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NASA Moon bombing: Did NASA really drop a bomb on the moon?

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REUTERS/NASA

(Read caption) NASA's Lunar Crater Observation and Sensing Satellite (LCROSS) impact view is seen in this image released on October 9, 2009. Two U.S. spacecraft were crashed into a lunar crater Friday but scientists said it was too early to say whether the mission to search for supplies of water on the Moon had been a success.

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Bomb: an explosive device used to detonate under specific conditions.

To those people who may may have been misled by the overuse of the word "bomb" -- at The Monitor and elsewhere -- to describe NASA's LCROSS mission:

Nothing exploded, although two spacecraft -- one about the size of a bus, the other a subcompact car -- did crash on the surface of the moon. For background on the whys and wherefores, you can read more about moon exploration and the reasons for the LCROSS mission here, here, and here, for instance.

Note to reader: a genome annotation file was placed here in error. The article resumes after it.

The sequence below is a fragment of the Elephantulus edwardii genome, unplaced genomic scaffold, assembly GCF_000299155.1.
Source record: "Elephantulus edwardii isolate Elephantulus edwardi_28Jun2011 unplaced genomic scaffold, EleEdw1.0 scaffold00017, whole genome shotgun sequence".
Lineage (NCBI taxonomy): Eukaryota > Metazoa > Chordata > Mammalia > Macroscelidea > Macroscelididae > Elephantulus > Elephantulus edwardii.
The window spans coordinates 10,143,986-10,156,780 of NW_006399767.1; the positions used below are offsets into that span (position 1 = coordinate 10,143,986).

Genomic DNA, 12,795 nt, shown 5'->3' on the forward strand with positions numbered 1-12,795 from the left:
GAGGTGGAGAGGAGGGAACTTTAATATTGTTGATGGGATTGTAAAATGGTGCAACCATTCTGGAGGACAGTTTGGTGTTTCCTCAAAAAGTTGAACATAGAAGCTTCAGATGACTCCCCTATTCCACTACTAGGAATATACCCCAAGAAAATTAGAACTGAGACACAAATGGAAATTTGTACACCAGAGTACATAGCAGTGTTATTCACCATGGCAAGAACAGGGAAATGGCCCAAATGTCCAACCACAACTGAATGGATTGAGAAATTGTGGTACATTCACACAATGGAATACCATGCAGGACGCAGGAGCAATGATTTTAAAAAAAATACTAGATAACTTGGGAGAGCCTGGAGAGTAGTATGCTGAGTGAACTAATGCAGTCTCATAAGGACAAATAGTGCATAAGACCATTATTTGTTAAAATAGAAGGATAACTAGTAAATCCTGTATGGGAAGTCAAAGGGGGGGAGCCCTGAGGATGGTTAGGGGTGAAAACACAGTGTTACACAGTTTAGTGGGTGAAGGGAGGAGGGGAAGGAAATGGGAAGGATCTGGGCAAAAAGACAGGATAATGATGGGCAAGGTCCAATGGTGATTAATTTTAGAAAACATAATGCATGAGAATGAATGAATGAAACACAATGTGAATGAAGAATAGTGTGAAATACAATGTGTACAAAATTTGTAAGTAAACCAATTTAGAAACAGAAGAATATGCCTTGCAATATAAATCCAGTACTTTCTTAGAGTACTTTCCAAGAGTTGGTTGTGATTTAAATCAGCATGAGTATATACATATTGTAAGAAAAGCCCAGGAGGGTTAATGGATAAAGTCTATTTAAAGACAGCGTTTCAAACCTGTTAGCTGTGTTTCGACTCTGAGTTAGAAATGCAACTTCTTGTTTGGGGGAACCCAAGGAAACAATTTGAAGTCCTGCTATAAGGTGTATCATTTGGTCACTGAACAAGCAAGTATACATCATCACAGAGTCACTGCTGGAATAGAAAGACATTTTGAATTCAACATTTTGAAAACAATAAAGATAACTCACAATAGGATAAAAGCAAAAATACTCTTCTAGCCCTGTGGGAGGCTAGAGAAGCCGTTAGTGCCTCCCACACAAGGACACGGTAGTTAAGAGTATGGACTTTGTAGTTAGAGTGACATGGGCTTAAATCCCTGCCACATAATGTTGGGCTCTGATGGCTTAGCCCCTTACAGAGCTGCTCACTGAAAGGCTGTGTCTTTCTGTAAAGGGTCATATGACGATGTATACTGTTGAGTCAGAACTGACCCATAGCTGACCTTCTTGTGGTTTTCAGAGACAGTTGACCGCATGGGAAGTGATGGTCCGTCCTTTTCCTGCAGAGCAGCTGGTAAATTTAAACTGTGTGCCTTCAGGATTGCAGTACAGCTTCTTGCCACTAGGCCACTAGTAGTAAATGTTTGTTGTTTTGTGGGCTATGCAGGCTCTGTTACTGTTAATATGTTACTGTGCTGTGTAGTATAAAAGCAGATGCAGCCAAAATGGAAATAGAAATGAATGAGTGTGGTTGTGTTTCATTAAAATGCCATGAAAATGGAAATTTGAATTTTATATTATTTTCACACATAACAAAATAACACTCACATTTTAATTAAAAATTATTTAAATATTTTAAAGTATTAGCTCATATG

How would the moon have felt about it? It's hard to ask an inanimate, non-sentient object. But using Sir Isaac Newton's action-reaction law -- the one that describes why a rocket moves one direction when its exhaust flows out the back in the opposite direction -- researchers estimate that the two collisions combined would have the same effect on the moon that dropping an eyelash in the aisle would have on the speed and direction of a Boeing 747.

In effect, these two human-made objects were artificial meteors. The moon takes hits from natural meteors several times a month. So from the moon's perspective, it will have gotten tickled a few more times in October than it usually does. The Hunter's Moon merely became the hunted, briefly.

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